"The practice of samadhi on the other hand does not involve concentration. This is very important to realize. Concentration practices are largely ego-reinforcing, although not purposely intended as such. Still, concentration is practiced with a particular aim and object in mind, so we tend to become centralized in the 'heart.' We set out to concentrate upon a flower, stone or flame, and we gaze fixedly at the object, but mentally we are going into the heart as much as possible. We are trying to intensify the solid aspect of form, the qualities of stability and stillness. In the long run such a practice could be dangerous. Depending upon the intensity of the meditator's will-power, we might become introverted in a way which is too solemn, fixed and rigid. This sort of practice is not conducive to openness and energy nor to a sense of humor. It is too heavy and could easily become dogmatic, in the sense that those who become involved in such practices think in terms of imposing discipline upon themselves. We think it necessary to be very serious and solemn. This produces a competitive attitude in our thinking -- the more we can render our minds captive, the more successful we are -- which is a rather dogmatic, authoritarian approach. This way of thinking, always focused on the future, is habitual with ego: 'I would like to see such and such results. I have an idealized theory or dream which I would like to put into effect.' We tend to live in the future, our view of life colored by the expectation of achieving an ideal goal. Because of this expectation we miss the precision and openness and intelligence of the present. We are fascinated, blinded and overwhelmed by the idealized goal"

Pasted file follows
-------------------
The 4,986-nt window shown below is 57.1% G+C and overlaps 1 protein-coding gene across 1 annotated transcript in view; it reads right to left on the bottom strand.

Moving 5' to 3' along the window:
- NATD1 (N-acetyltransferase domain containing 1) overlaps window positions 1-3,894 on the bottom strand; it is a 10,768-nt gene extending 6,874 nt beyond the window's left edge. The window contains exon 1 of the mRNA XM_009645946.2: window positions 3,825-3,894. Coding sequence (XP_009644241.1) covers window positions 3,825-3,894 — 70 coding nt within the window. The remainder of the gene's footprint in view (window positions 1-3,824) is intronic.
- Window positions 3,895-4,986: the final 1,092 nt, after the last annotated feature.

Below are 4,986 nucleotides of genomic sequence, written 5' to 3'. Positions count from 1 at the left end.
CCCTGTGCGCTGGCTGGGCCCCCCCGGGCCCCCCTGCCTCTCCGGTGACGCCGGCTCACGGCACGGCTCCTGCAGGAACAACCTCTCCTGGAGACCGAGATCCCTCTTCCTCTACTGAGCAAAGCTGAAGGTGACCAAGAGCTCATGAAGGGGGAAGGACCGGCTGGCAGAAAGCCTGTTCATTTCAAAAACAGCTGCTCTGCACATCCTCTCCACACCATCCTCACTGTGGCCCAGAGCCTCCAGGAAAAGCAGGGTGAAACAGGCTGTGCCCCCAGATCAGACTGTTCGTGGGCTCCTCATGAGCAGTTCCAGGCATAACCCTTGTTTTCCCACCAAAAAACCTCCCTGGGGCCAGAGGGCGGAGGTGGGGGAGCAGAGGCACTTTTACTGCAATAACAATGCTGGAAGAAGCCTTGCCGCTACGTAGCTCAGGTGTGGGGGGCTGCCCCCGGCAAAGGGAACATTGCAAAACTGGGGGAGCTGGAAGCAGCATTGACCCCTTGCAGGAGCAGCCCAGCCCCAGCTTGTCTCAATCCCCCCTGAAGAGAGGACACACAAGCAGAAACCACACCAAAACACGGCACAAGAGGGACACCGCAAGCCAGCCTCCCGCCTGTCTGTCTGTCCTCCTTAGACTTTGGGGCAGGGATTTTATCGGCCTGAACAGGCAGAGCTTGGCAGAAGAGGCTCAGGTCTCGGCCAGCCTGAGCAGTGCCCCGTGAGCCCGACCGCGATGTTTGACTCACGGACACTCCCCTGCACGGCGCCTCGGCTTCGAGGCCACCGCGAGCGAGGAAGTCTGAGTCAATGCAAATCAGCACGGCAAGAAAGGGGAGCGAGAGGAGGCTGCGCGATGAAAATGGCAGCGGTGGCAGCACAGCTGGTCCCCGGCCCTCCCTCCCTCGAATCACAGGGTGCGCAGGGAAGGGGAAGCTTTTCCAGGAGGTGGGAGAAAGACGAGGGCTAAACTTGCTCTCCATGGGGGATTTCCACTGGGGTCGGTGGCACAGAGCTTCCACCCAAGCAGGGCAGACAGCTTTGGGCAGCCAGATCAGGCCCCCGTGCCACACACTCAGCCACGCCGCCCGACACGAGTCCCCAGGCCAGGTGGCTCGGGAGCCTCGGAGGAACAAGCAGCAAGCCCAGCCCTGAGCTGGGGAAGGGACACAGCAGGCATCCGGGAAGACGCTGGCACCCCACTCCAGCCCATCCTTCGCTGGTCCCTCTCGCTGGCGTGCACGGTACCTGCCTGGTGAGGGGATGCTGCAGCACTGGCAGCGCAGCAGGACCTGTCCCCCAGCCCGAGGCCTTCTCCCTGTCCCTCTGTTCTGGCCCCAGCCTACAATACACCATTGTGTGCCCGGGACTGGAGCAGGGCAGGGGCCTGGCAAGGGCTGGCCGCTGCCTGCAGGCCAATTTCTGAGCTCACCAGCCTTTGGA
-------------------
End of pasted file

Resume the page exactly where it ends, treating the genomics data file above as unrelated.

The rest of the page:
from Cutting Through Spiritual Materialism

Monday, October 07, 2019

Ramana Maharshi on Concentration

Question: Is concentration one of the spiritual practices?